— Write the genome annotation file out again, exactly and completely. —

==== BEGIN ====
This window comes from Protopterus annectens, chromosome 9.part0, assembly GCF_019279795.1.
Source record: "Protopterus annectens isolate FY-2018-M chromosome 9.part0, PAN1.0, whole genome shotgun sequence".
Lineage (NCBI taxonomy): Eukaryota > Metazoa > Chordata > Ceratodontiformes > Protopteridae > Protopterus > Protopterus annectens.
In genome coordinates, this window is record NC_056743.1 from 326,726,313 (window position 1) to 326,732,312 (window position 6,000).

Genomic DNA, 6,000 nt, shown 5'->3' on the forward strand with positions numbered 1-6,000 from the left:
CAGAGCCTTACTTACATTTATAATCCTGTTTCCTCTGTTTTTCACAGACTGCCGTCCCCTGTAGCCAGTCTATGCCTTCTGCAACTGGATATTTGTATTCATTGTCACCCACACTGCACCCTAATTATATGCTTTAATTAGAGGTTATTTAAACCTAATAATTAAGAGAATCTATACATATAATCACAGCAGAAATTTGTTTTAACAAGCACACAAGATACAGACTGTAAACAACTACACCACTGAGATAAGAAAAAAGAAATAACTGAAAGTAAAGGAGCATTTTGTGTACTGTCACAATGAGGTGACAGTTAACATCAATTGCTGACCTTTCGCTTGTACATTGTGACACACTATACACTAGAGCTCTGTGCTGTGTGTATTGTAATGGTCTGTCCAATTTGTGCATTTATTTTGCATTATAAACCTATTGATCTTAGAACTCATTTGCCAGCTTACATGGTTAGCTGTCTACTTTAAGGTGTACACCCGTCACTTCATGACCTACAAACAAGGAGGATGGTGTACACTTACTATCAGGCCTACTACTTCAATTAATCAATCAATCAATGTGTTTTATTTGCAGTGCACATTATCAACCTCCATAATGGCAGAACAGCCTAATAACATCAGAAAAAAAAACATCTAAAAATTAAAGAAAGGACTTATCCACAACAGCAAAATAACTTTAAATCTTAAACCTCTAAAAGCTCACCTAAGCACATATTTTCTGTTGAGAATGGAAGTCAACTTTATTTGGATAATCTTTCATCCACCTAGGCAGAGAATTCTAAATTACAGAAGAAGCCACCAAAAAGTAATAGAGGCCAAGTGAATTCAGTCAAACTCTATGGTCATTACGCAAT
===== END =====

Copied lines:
This window comes from Protopterus annectens, chromosome 9.part0, assembly GCF_019279795.1.
Source record: "Protopterus annectens isolate FY-2018-M chromosome 9.part0, PAN1.0, whole genome shotgun sequence".
Lineage (NCBI taxonomy): Eukaryota > Metazoa > Chordata > Ceratodontiformes > Protopteridae > Protopterus > Protopterus annectens.
In genome coordinates, this window is record NC_056743.1 from 326,726,313 (window position 1) to 326,732,312 (window position 6,000).

Genomic DNA, 6,000 nt, shown 5'->3' on the forward strand with positions numbered 1-6,000 from the left:
CAGAGCCTTACTTACATTTATAATCCTGTTTCCTCTGTTTTTCACAGACTGCCGTCCCCTGTAGCCAGTCTATGCCTTCTGCAACTGGATATTTGTATTCATTGTCACCCACACTGCACCCTAATTATATGCTTTAATTAGAGGTTATTTAAACCTAATAATTAAGAGAATCTATACATATAATCACAGCAGAAATTTGTTTTAACAAGCACACAAGATACAGACTGTAAACAACTACACCACTGAGATAAGAAAAAAGAAATAACTGAAAGTAAAGGAGCATTTTGTGTACTGTCACAATGAGGTGACAGTTAACATCAATTGCTGACCTTTCGCTTGTACATTGTGACACACTATACACTAGAGCTCTGTGCTGTGTGTATTGTAATGGTCTGTCCAATTTGTGCATTTATTTTGCATTATAAACCTATTGATCTTAGAACTCATTTGCCAGCTTACATGGTTAGCTGTCTACTTTAAGGTGTACACCCGTCACTTCATGACCTACAAACAAGGAGGATGGTGTACACTTACTATCAGGCCTACTACTTCAATTAATCAATCAATCAATGTGTTTTATTTGCAGTGCACATTATCAACCTCCATAATGGCAGAACAGCCTAATAACATCAGAAAAAAAAACATCTAAAAATTAAAGAAAGGACTTATCCACAACAGCAAAATAACTTTAAATCTTAAACCTCTAAAAGCTCACCTAAGCACATATTTTCTGTTGAGAATGGAAGTCAACTTTATTTGGATAATCTTTCATCCACCTAGGCAGAGAATTCTAAATTACAGAAGAAGCCACCAAAAAGTAATAGAGGCCAAGTGAATTCAGTCAAACTCTATGGTCATTACGCAAT